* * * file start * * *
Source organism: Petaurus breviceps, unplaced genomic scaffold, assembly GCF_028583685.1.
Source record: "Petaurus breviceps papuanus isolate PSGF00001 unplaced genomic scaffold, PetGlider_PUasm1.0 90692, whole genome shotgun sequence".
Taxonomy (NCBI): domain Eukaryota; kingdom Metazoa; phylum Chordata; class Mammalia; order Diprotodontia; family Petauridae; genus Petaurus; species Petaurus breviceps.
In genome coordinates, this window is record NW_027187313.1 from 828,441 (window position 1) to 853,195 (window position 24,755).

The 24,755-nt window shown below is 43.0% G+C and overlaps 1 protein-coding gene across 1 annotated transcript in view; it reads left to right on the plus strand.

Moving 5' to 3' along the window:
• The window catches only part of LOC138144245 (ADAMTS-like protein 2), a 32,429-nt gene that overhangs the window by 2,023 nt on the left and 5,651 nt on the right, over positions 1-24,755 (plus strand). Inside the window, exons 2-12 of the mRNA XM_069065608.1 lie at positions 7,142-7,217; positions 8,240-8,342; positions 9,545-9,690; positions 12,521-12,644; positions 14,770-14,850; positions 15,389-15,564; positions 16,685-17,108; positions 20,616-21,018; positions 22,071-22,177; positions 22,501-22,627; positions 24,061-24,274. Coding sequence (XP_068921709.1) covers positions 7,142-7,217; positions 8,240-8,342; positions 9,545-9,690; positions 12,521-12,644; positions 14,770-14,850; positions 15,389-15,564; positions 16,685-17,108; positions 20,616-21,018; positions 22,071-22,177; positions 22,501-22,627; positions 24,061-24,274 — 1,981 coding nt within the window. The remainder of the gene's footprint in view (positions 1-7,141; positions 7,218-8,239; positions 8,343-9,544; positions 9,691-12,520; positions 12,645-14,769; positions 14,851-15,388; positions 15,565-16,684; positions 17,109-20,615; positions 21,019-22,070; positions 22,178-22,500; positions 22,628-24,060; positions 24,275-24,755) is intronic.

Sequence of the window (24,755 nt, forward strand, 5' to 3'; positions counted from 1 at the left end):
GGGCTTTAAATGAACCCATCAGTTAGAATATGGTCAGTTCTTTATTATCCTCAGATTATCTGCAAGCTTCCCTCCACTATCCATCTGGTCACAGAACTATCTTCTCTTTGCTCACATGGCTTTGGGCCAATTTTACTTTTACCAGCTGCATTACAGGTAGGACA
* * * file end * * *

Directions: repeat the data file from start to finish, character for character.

Source organism: Petaurus breviceps, unplaced genomic scaffold, assembly GCF_028583685.1.
Source record: "Petaurus breviceps papuanus isolate PSGF00001 unplaced genomic scaffold, PetGlider_PUasm1.0 90692, whole genome shotgun sequence".
Taxonomy (NCBI): domain Eukaryota; kingdom Metazoa; phylum Chordata; class Mammalia; order Diprotodontia; family Petauridae; genus Petaurus; species Petaurus breviceps.
In genome coordinates, this window is record NW_027187313.1 from 828,441 (window position 1) to 853,195 (window position 24,755).

The 24,755-nt window shown below is 43.0% G+C and overlaps 1 protein-coding gene across 1 annotated transcript in view; it reads left to right on the plus strand.

Moving 5' to 3' along the window:
• The window catches only part of LOC138144245 (ADAMTS-like protein 2), a 32,429-nt gene that overhangs the window by 2,023 nt on the left and 5,651 nt on the right, over positions 1-24,755 (plus strand). Inside the window, exons 2-12 of the mRNA XM_069065608.1 lie at positions 7,142-7,217; positions 8,240-8,342; positions 9,545-9,690; positions 12,521-12,644; positions 14,770-14,850; positions 15,389-15,564; positions 16,685-17,108; positions 20,616-21,018; positions 22,071-22,177; positions 22,501-22,627; positions 24,061-24,274. Coding sequence (XP_068921709.1) covers positions 7,142-7,217; positions 8,240-8,342; positions 9,545-9,690; positions 12,521-12,644; positions 14,770-14,850; positions 15,389-15,564; positions 16,685-17,108; positions 20,616-21,018; positions 22,071-22,177; positions 22,501-22,627; positions 24,061-24,274 — 1,981 coding nt within the window. The remainder of the gene's footprint in view (positions 1-7,141; positions 7,218-8,239; positions 8,343-9,544; positions 9,691-12,520; positions 12,645-14,769; positions 14,851-15,388; positions 15,565-16,684; positions 17,109-20,615; positions 21,019-22,070; positions 22,178-22,500; positions 22,628-24,060; positions 24,275-24,755) is intronic.

Sequence of the window (24,755 nt, forward strand, 5' to 3'; positions counted from 1 at the left end):
GGGCTTTAAATGAACCCATCAGTTAGAATATGGTCAGTTCTTTATTATCCTCAGATTATCTGCAAGCTTCCCTCCACTATCCATCTGGTCACAGAACTATCTTCTCTTTGCTCACATGGCTTTGGGCCAATTTTACTTTTACCAGCTGCATTACAGGTAGGACA